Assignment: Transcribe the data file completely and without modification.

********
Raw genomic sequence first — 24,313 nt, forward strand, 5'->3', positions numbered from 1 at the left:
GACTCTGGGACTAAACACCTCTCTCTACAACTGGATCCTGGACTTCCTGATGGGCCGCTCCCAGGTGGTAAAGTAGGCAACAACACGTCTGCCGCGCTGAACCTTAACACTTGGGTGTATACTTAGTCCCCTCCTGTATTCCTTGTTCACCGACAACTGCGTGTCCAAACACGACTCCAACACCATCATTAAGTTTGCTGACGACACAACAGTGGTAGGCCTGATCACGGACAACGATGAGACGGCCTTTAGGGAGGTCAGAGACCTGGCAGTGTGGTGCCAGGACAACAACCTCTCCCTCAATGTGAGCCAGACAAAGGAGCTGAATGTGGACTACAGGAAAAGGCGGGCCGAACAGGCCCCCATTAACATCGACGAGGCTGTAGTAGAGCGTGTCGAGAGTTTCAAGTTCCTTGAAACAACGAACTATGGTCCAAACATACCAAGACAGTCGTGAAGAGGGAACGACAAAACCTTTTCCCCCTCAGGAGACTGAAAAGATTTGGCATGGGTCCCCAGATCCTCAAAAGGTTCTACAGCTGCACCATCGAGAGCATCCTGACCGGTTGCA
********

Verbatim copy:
Raw genomic sequence first — 24,313 nt, forward strand, 5'->3', positions numbered from 1 at the left:
GACTCTGGGACTAAACACCTCTCTCTACAACTGGATCCTGGACTTCCTGATGGGCCGCTCCCAGGTGGTAAAGTAGGCAACAACACGTCTGCCGCGCTGAACCTTAACACTTGGGTGTATACTTAGTCCCCTCCTGTATTCCTTGTTCACCGACAACTGCGTGTCCAAACACGACTCCAACACCATCATTAAGTTTGCTGACGACACAACAGTGGTAGGCCTGATCACGGACAACGATGAGACGGCCTTTAGGGAGGTCAGAGACCTGGCAGTGTGGTGCCAGGACAACAACCTCTCCCTCAATGTGAGCCAGACAAAGGAGCTGAATGTGGACTACAGGAAAAGGCGGGCCGAACAGGCCCCCATTAACATCGACGAGGCTGTAGTAGAGCGTGTCGAGAGTTTCAAGTTCCTTGAAACAACGAACTATGGTCCAAACATACCAAGACAGTCGTGAAGAGGGAACGACAAAACCTTTTCCCCCTCAGGAGACTGAAAAGATTTGGCATGGGTCCCCAGATCCTCAAAAGGTTCTACAGCTGCACCATCGAGAGCATCCTGACCGGTTGCA